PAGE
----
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Does Caffeine Make Allergies Worse?

by
author image Nicole Van Hoey
Nicole Van Hoey is a pharmacist and medical writer/editor in Washington, D.C. She has worked extensively on National Institutes of Health and trade pharmacy publications and is a contributing textbook writer on topics in infectious disease, nutrition and more. Van Hoey currently enjoys applying her drug information expertise to writings on women's health, complementary medicine and pediatrics.
Does Caffeine Make Allergies Worse?
Young woman drinking coffee Photo Credit Christopher Robbins/Digital Vision/Getty Images

When the body's immune system reacts to normal substances, such as tree pollen or cat hair, allergic symptoms develop in the skin, lungs and internal tissues. Although caffeine is found mostly in food products, such as coffee and chocolate, it is also a drug product that has distinct effects on breathing and blood vessels. Changes in the level of caffeine in the body can affect allergy symptoms in some people.

Environmental Allergy Symptoms

When histamine increases as a result of an allergic contact, the entire body reacts. Itchy eyes and nose, cough, wheezy breathing and itchy skin occur because of greater histamine levels in the skin, lungs and internal mucous membranes. The body experiences an inflammatory reaction to the allergen that can lead to a stuffy nose, headache and sinus pressure as well.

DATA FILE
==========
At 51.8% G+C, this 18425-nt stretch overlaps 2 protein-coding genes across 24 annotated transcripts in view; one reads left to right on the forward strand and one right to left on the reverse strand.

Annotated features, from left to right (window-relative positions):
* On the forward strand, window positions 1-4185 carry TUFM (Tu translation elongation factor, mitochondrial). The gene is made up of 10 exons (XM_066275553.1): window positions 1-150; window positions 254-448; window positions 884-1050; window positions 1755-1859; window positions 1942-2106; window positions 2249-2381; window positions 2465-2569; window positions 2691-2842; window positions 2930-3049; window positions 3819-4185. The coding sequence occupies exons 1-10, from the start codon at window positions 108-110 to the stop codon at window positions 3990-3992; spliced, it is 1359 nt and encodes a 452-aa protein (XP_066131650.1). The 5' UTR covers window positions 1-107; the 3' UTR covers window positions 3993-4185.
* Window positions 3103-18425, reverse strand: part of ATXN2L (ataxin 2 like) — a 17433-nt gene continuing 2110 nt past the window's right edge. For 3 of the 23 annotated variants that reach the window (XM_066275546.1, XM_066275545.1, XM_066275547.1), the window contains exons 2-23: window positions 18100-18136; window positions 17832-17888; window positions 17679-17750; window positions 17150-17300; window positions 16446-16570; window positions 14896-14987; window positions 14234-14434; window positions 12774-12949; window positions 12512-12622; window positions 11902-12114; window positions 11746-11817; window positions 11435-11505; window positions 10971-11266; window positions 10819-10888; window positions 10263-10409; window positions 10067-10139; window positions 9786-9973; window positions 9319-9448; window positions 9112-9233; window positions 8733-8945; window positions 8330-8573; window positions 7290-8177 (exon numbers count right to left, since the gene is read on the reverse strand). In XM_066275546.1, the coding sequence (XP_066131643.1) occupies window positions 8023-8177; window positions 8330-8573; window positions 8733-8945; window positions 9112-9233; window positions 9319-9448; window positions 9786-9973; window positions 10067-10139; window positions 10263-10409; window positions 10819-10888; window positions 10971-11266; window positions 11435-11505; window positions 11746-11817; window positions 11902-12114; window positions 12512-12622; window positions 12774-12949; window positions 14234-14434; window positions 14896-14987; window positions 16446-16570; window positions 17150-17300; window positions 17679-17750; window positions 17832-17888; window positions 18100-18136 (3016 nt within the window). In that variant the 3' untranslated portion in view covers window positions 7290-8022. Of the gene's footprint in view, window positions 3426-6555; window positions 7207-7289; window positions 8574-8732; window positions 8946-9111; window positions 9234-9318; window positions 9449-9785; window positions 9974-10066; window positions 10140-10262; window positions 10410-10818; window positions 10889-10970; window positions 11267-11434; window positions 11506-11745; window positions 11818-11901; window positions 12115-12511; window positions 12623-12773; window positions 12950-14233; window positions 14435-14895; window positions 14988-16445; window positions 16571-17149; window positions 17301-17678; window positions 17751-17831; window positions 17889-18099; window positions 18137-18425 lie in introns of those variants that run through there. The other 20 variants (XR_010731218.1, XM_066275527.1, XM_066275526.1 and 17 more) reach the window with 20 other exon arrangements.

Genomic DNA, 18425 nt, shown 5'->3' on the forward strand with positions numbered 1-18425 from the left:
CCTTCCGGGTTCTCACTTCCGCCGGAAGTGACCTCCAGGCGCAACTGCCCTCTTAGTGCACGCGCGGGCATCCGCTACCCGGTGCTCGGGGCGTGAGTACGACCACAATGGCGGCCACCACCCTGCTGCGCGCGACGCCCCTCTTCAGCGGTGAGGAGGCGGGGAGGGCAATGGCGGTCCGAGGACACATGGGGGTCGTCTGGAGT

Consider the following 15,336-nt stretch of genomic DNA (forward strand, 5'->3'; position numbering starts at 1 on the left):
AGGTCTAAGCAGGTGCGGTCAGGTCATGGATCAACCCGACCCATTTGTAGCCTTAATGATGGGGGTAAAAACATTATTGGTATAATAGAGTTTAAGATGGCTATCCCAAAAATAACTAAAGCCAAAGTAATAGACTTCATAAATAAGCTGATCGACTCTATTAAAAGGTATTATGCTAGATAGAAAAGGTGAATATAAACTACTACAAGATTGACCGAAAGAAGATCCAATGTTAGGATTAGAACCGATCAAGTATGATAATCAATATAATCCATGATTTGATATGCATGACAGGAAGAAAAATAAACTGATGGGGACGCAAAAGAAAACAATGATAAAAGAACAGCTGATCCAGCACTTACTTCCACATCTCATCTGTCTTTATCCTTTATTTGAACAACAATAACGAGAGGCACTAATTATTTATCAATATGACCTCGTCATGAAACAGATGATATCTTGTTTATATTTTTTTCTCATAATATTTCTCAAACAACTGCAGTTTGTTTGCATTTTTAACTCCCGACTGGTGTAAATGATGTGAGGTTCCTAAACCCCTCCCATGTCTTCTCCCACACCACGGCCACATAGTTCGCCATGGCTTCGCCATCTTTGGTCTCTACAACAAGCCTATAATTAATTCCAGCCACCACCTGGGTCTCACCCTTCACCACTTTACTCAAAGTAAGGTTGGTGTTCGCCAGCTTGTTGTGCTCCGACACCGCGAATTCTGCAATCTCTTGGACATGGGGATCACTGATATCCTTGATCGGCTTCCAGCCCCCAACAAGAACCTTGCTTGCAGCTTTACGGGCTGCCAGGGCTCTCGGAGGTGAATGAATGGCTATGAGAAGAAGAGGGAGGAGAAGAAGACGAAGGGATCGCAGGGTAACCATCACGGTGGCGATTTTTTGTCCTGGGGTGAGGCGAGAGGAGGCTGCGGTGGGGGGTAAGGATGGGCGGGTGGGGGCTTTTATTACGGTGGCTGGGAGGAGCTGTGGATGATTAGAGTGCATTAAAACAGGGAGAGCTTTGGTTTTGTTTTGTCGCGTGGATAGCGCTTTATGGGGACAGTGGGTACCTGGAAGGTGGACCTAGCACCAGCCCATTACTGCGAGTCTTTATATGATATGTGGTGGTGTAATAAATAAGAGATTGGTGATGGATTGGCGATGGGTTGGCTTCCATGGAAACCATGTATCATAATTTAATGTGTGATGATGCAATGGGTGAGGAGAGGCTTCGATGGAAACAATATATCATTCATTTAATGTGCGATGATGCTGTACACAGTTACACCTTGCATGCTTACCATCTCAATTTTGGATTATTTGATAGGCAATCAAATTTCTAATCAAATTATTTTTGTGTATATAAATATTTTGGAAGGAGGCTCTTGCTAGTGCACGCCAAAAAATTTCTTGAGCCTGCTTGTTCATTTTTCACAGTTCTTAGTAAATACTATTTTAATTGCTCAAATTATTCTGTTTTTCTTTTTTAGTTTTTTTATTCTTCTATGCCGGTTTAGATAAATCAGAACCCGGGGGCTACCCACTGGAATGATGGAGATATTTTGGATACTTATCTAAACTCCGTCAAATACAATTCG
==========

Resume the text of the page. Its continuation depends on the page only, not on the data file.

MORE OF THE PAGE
Caffeine Effects on Breathing

Caffeine is closely related to theophylline, a prescription drug used to improve breathing, and caffeine itself has been experimentally used to control some types of asthma. When wheezing occurs during an allergic reaction, the air passages are tightened, and caffeine appears to open these airways. However, caffeine effects from food are variable and likely short lived.

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Cardiac Effects of Caffeine

Caffeine can cause a jittery sensation, particularly if too much is ingested at one time. This side effect results from an increased heart rate and only occurs for a short time after using caffeine. More pronounced effects on blood vessels and the heart occur because of regular caffeine use, when the cardiac system adapts to the level of caffeine normally in the diet. When caffeine is removed, headaches are likely and could worsen headaches that already exist as a result of allergic reactions.

Caffeine Dosages and Warnings

Caffeine as a prescription product is dosed by weight for infants who have trouble breathing, but caffeine as a food product cannot be similarly used at consistent dosages. Although caffeine may appear to improve lung symptoms of allergic reactions, changing caffeine levels in the body can also make allergies worsen. Environmental allergies should be treated by making lifestyle changes and taking medications with health care professional approval rather than by increasing the amount of caffeine in the diet.

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